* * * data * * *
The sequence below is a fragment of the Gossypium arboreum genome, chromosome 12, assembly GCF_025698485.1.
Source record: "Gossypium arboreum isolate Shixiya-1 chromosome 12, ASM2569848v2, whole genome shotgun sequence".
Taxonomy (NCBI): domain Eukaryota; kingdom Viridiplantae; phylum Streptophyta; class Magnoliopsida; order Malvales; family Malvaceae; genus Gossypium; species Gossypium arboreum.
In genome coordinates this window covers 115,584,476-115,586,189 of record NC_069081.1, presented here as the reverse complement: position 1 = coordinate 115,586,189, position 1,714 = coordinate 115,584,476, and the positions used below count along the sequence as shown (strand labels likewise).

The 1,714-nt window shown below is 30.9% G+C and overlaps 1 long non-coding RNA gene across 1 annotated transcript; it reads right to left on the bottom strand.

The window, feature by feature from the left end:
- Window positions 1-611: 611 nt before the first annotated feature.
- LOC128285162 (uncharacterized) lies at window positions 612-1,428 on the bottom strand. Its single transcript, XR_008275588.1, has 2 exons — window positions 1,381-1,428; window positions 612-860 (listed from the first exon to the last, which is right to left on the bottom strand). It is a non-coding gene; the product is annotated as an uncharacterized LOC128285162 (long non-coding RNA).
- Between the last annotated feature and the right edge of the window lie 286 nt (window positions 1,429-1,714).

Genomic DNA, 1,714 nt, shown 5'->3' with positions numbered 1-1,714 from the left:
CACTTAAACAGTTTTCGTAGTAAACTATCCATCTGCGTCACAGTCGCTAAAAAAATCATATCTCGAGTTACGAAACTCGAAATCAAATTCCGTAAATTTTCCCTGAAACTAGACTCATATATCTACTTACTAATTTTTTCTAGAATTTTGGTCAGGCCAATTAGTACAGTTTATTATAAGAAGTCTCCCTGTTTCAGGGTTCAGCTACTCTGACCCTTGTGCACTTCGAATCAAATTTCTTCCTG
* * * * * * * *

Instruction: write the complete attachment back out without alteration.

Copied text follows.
The sequence below is a fragment of the Gossypium arboreum genome, chromosome 12, assembly GCF_025698485.1.
Source record: "Gossypium arboreum isolate Shixiya-1 chromosome 12, ASM2569848v2, whole genome shotgun sequence".
Taxonomy (NCBI): domain Eukaryota; kingdom Viridiplantae; phylum Streptophyta; class Magnoliopsida; order Malvales; family Malvaceae; genus Gossypium; species Gossypium arboreum.
In genome coordinates this window covers 115,584,476-115,586,189 of record NC_069081.1, presented here as the reverse complement: position 1 = coordinate 115,586,189, position 1,714 = coordinate 115,584,476, and the positions used below count along the sequence as shown (strand labels likewise).

The 1,714-nt window shown below is 30.9% G+C and overlaps 1 long non-coding RNA gene across 1 annotated transcript; it reads right to left on the bottom strand.

The window, feature by feature from the left end:
- Window positions 1-611: 611 nt before the first annotated feature.
- LOC128285162 (uncharacterized) lies at window positions 612-1,428 on the bottom strand. Its single transcript, XR_008275588.1, has 2 exons — window positions 1,381-1,428; window positions 612-860 (listed from the first exon to the last, which is right to left on the bottom strand). It is a non-coding gene; the product is annotated as an uncharacterized LOC128285162 (long non-coding RNA).
- Between the last annotated feature and the right edge of the window lie 286 nt (window positions 1,429-1,714).

Genomic DNA, 1,714 nt, shown 5'->3' with positions numbered 1-1,714 from the left:
CACTTAAACAGTTTTCGTAGTAAACTATCCATCTGCGTCACAGTCGCTAAAAAAATCATATCTCGAGTTACGAAACTCGAAATCAAATTCCGTAAATTTTCCCTGAAACTAGACTCATATATCTACTTACTAATTTTTTCTAGAATTTTGGTCAGGCCAATTAGTACAGTTTATTATAAGAAGTCTCCCTGTTTCAGGGTTCAGCTACTCTGACCCTTGTGCACTTCGAATCAAATTTCTTCCTG